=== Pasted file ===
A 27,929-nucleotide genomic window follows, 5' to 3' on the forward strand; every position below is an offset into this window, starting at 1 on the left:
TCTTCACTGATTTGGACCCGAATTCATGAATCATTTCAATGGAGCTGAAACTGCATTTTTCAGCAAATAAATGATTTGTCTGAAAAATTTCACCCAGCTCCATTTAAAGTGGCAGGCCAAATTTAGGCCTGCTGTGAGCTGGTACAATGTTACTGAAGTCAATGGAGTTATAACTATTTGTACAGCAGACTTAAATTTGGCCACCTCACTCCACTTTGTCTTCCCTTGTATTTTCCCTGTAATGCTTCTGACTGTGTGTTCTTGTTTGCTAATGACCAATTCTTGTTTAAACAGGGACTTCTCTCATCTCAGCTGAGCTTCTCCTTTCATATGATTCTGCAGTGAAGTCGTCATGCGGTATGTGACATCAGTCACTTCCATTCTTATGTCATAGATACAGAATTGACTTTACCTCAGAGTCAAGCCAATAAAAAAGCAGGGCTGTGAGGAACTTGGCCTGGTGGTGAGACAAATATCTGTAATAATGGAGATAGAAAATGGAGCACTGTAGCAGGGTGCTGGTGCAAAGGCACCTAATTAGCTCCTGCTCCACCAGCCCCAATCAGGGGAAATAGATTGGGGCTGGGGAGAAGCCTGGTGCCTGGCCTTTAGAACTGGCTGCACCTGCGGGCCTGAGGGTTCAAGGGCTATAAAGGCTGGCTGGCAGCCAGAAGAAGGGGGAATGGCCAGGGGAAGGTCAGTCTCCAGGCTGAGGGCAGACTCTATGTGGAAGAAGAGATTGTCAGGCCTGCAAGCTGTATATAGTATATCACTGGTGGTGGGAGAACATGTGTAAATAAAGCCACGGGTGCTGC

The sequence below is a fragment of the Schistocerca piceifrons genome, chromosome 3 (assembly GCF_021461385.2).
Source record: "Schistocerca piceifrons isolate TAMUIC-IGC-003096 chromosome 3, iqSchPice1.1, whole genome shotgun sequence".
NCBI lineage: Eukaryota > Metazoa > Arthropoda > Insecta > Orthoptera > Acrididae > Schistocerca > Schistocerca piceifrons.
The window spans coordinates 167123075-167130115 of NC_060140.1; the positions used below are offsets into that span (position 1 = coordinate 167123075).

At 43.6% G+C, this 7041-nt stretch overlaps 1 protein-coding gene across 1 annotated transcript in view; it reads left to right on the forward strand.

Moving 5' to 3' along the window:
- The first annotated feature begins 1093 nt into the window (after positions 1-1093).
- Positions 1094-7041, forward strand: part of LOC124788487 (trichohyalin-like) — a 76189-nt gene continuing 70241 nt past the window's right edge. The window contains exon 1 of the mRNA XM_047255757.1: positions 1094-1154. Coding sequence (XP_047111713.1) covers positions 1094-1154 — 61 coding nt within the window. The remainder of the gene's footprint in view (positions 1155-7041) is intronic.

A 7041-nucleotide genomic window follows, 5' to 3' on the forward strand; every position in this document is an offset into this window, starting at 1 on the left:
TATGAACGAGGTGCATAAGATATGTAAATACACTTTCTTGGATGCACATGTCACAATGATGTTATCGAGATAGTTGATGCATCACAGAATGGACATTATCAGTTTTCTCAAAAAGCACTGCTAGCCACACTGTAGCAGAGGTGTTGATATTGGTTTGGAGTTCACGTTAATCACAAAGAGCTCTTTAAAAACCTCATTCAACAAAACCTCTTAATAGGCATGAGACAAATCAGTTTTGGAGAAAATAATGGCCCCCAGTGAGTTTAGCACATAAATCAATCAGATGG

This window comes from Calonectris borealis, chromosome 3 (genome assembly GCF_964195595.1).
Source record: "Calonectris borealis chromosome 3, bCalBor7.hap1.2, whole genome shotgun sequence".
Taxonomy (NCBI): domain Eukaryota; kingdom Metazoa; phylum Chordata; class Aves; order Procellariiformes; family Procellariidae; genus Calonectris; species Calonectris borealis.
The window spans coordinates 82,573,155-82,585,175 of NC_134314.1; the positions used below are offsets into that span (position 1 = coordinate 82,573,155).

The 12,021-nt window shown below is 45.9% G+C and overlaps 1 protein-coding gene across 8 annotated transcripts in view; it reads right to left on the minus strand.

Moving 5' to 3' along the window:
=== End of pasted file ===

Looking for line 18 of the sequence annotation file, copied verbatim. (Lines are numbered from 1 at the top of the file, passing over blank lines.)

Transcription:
Moving 5' to 3' along the window: